Wang v Hamilton Multicultural Services Trust Ak

JurisdictionNew Zealand
CourtEmployment Court
JudgeM E Perkins
Judgment Date27 October 2010
Date27 October 2010
Docket NumberARC 1/10

[2010] NZEMPC 142


ARC 1/10

ARC 9/10

IN THE MATTER OF a challenge to a determination of the Employment Relations Authority

AND IN THE MATTER OF proceedings removed from the Employment Relations Authority

Ning (Neil) Wang
Hamilton Multicultural Services Trust

Mr N Wang in Person

Ms E Wilkinson, Representative for the Defendant

Challenge to an Employment Relations Authority decision which held the plaintiff's redundancy was genuine — whether plaintiff contributed to the redundancy by refusing to renegotiate job description and by refusing to apply for the new position generated — whether defendant should have redeployed the plaintiff to the new position rather than advertising the new position and requiring him to apply — whether a failure to redeploy meant employer failed to act as in a way that a fair and reasonable employer would have done — s103A Employment Relations Act 2000 (“ERA”) (test of justification) — whether reinstatement was an appropriate remedy — whether an award of compensation should be given, and if so, whether it should be reduced for contributory conduct under s124 ERA (remedy reduced if contributing behaviour by employee).

The issues were: whether the redundancy was genuine; whether the failure to consider redeployment in the context of the test of justification under s103A Employment Relations Act (test of justification) lead to the conclusion that the Trust failed to act as in a way that a fair and reasonable employer would have done; whether W had contributed to the issue by refusing to renegotiate his job description and refusing to apply for the new position; whether reinstatement was an appropriate remedy; and whether an award of compensation should be given, if so whether it should be reduced under s124 Employment Relations Act 2000 (remedy reduced if contributing behaviour by employee) because of contributory conduct.

Held: The need for the redundancy was genuine and had been precipitated by W's refusal to co-operate with the Trust in negotiating the duties required for the financial administration of the Trust. W however should have been given a copy of the Treasurer's Review Report as part of the consultative process. If that had occurred it was possible that W might have seen there was a genuine need for him to agree to a review of his duties and overall position which may in turn have led him to simply being redeployed.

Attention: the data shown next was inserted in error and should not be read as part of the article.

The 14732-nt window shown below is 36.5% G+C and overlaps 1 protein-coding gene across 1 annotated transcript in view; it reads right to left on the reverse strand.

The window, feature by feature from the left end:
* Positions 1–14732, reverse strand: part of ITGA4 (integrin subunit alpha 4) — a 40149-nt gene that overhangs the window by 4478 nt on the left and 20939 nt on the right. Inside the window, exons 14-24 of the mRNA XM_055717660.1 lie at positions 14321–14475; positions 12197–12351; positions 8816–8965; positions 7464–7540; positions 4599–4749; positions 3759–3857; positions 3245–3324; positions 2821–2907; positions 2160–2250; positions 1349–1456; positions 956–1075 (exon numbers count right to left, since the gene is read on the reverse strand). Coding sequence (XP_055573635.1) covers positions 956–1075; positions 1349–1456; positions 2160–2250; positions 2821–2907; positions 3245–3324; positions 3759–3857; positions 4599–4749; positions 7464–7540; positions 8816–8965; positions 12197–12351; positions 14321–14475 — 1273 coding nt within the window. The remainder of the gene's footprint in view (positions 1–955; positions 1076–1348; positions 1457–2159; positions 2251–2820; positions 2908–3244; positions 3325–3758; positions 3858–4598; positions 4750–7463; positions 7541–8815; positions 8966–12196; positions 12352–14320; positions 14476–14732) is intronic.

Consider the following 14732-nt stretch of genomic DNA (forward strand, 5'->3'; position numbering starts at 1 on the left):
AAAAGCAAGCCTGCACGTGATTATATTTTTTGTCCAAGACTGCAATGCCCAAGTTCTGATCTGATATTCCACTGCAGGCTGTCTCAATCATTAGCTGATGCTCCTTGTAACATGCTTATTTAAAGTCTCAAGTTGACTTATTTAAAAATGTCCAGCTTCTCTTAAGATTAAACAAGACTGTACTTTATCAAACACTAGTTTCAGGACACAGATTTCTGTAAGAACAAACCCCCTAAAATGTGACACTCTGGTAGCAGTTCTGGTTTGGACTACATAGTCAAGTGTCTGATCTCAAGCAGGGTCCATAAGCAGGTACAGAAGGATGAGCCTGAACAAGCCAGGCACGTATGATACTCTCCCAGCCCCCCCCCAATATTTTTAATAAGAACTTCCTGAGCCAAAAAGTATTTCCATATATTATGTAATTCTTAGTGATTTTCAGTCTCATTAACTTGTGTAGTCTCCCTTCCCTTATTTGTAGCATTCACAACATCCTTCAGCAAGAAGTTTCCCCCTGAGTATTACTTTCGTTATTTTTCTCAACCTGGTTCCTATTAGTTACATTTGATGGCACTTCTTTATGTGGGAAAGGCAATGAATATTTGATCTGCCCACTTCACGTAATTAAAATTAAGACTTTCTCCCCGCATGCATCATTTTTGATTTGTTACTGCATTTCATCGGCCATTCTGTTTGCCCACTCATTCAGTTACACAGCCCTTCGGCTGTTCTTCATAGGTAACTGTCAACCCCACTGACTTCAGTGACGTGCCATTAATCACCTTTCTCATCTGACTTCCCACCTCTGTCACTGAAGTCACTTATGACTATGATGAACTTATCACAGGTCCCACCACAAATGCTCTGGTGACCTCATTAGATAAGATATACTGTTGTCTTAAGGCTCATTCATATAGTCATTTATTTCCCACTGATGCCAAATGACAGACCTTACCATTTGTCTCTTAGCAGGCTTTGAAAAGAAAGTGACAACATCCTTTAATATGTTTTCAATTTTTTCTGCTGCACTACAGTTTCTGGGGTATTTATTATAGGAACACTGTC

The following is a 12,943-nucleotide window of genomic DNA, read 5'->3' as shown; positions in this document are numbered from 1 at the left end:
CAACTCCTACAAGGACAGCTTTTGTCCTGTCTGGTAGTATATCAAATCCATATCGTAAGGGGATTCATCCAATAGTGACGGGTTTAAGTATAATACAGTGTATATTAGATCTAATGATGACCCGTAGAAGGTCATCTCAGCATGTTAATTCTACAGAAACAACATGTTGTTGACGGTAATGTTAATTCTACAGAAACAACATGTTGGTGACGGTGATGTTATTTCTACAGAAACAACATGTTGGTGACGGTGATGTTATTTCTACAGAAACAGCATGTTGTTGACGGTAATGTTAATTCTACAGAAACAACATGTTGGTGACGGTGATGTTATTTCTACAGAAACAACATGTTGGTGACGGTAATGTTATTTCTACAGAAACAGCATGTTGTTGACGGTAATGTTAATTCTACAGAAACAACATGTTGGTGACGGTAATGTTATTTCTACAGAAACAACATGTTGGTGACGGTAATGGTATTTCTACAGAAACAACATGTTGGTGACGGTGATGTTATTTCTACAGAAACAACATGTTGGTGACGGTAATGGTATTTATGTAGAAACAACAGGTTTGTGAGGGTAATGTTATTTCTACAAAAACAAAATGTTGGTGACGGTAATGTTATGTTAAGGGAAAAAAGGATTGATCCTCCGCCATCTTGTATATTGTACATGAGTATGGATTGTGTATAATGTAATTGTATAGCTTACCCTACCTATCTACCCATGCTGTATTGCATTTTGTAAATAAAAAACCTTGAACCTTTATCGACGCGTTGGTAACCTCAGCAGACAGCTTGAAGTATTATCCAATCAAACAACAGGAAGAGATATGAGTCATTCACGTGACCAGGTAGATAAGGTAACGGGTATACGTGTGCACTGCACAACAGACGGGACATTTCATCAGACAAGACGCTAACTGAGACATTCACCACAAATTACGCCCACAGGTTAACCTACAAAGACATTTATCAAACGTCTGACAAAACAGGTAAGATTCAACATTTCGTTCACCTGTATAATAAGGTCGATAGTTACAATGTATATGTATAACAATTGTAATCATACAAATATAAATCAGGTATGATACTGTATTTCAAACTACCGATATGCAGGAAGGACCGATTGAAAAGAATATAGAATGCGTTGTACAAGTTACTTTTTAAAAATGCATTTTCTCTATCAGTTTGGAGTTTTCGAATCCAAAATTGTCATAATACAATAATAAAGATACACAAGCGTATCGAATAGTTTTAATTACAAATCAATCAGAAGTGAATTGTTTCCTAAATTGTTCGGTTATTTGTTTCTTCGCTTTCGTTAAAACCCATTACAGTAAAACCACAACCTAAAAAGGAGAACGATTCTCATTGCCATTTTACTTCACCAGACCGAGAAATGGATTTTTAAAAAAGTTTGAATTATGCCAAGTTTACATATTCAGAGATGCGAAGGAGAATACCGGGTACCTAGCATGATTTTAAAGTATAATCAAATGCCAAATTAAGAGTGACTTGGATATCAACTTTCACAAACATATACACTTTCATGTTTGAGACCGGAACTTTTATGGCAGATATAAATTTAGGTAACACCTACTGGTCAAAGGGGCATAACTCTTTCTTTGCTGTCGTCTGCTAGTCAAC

The Trust had been under an obligation to consider alternatives to making W redundant. The Trust had conceded that W was able to perform the duties of the position and had encouraged him to apply which W had misguidedly refused to do. W should have been offered the position by way of redeployment rather than having his previous position terminated and requiring him to apply for the new position once it had been advertised. The failure to consider redeployment in the context of justification under s103A ERA meant that the Trust had failed to act in a way that was fair and reasonable. The Trust had not acted properly in taking the view that it had to advertise the position. There was no evidence that it would not have been a responsible exercise of its discretion to simply offer the role to W.

Reinstatement was not an appropriate remedy. W's allegations of discrimination based on his ethnicity were unfounded and the proceeding was dismissed. Reinstatement would have provided considerable relationship difficulties between W and the remaining employees and such unfounded allegations would have caused extreme difficulties in W resuming employment with an entity of the kind that the Trust was. Also since the role of finance manger had been filled, further substantial restructuring had taken place so that the three main management roles were now carried out as part-time positions on a job sharing basis. Having W reappointed in a full-time position as finance manager would not be appropriate given the current management structure. Reimbursement for lost wages and compensation for humiliation, loss of dignity and injury to feelings was therefore the appropriate remedy.

W had attempted to mitigate his position by attempting to obtain alternative employment. However, W had been unreasonable in the way he had dealt with the Trust, which had contributed to the need for restructuring and the intolerable position that had arisen. W had also failed to apply for the new position, however that had occurred after the Trust's termination and was not a breach of W's obligation to mitigate, nor was it contributory behaviour.

W was entitled to reimbursement of 6 months' salary, compensation for loss of Kiwisaver employer contributions and compensation for humiliation, loss of dignity and injury to feelings pursuant to s123(1)(c) ERA (remedies) which were reduced by 50% to $5,000.00 for his contributing behaviour.